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"Quem é o homem sentado na esquina?"

Translation:Who is the man sitting in the corner?

October 24, 2013

27 Comments


https://www.duolingo.com/profile/MarkPrescott

Why is it "in" the corner not "on" the corner? I thought sitting in the corner would be "sentado no canto"?


https://www.duolingo.com/profile/Davu

Good point. Either "on" or "at" seem more appropriate for the meanings of "esquina" that I know about.


https://www.duolingo.com/profile/helmad

Q: would this be ok for someone sitting 'in' the corner of a room and/or for someone sitting 'on' a street corner?


https://www.duolingo.com/profile/Davu

If I understand your question, apologies if not, I think this sentence is most suitable for "on" a street corner and not "in" the corner of a room. I'm not a native speaker so that's based purely on the fact that I've not heard "esquina" used to mean an interior corner.


https://www.duolingo.com/profile/Danmoller

That's right. An inner corner is a "canto".

Esquina is only for streets.


https://www.duolingo.com/profile/eusoumeurei

Then, the answer should be: "Who is the man sitting ON the corner." Or not?


https://www.duolingo.com/profile/helmad

Thank you both for the instantaneous replies! Really helpful!


https://www.duolingo.com/profile/Grammy_Jo_Dee

"..on the corner." is the given answer now.


https://www.duolingo.com/profile/Arturo639756

"In" was not an option for me, only "on".


https://www.duolingo.com/profile/4oYBIxtO

This relates to a street corner, not the corner of a room


https://www.duolingo.com/profile/wansembe

"On" should be accepted, as in "He is sitting on the corner of the two streets." No native English speaker would say "in the corner" in this context, and as Danmoller points out "in the corner (of a room)" would use "canto" for corner.


https://www.duolingo.com/profile/MarkosGoulet

Why not "sentando"?


https://www.duolingo.com/profile/Davu

In English if we see someone seated we can say they are sitting, but in Portuguese "sentando" seems to be used for the act of sitting. So "sentando" has meaning in this sentence only while the man was actually in the process of sitting down.


https://www.duolingo.com/profile/Danmoller

Exaclty, gerund in Portuguese is always an action in progress, while in english it has more uses.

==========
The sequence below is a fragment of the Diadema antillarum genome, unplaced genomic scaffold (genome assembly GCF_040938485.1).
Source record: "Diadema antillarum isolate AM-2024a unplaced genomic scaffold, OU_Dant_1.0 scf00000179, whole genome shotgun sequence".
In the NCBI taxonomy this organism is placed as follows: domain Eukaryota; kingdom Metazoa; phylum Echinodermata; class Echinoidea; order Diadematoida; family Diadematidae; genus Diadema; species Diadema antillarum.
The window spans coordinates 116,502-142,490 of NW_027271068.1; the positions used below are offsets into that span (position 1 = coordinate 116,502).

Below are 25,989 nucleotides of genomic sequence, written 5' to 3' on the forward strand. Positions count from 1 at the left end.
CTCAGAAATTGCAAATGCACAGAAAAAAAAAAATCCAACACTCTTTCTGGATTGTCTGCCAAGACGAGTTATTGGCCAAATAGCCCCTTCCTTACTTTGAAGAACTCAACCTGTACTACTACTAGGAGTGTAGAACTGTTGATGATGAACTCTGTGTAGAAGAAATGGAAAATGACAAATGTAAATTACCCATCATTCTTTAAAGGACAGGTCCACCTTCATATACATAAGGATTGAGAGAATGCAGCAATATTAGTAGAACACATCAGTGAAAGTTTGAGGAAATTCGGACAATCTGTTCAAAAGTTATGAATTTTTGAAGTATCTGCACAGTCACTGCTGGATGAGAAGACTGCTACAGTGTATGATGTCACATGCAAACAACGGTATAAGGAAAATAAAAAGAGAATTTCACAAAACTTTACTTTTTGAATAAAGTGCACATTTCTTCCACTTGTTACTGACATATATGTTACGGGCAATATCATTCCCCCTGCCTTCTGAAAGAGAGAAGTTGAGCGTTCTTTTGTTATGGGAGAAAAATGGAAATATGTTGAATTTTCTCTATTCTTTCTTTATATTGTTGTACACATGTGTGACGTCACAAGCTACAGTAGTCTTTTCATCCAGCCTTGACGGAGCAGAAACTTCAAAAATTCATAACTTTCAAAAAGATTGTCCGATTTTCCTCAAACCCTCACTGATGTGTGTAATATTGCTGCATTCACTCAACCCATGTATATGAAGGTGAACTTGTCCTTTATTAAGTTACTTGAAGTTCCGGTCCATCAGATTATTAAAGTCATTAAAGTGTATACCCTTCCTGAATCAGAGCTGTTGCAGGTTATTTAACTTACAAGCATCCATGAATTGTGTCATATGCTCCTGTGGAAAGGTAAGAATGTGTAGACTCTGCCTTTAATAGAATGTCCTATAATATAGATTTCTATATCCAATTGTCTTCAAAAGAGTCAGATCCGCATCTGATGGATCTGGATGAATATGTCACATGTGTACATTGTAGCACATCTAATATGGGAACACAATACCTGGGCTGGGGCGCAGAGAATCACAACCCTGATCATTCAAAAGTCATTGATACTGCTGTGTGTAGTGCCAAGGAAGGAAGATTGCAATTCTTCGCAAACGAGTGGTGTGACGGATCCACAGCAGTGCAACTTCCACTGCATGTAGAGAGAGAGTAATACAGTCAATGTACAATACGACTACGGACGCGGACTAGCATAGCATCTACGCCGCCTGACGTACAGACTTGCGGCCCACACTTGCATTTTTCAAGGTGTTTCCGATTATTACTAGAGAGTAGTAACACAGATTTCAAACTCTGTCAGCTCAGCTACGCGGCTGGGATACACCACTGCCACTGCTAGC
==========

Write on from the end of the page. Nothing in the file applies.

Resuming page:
https://www.duolingo.com/profile/petee0518

"sentando" = "is sitting" and "sentado" = "seated" ?


https://www.duolingo.com/profile/Davu

I would say "sentar" is closer to the English verb "to seat" which would make "sentando" = "seating" and "sentado" = "seated". If people seat themselves ("sentar-se") then they sit.


https://www.duolingo.com/profile/PaulRobert6

Thanks! That's very useful


https://www.duolingo.com/profile/Paulenrique

who is the man sitting/standing = quem é o homem sentado/parado. in these two cases the gerund turns participle in portuguese.


https://www.duolingo.com/profile/MarkosGoulet

Why is that though? Is there a rule, or does it have to be learned through experience?


https://www.duolingo.com/profile/Paulenrique

Well, that is not a rule. Gerund in English (as in Continuous sentences) is translated as gerund in Portuguese. But here we have two exceptions.


https://www.duolingo.com/profile/giordano.a.b

I wrote "Who is the man seated in the corner?" and was marked wrong. Shouldn't that be accepted as well?


https://www.duolingo.com/profile/4oYBIxtO

I think that esquina relates to a street corner.


https://www.duolingo.com/profile/Matthias1414

Sorry, but it has all been answered already above - three years ago.


https://www.duolingo.com/profile/PauloRogerio7

It is like sitting at the bank, you don't actually sit on the bank. Mind that in most cases siting doesn't even mean someone has really a seat, one can only be standing or waiting somebody.


https://www.duolingo.com/profile/Rijk169768

Duolingo please do something about this sentence


https://www.duolingo.com/profile/4oYBIxtO

Why not sitting in the corner? Like in the corner of a room.


https://www.duolingo.com/profile/Paulenrique

"Esquina" is part of road vocabulary.

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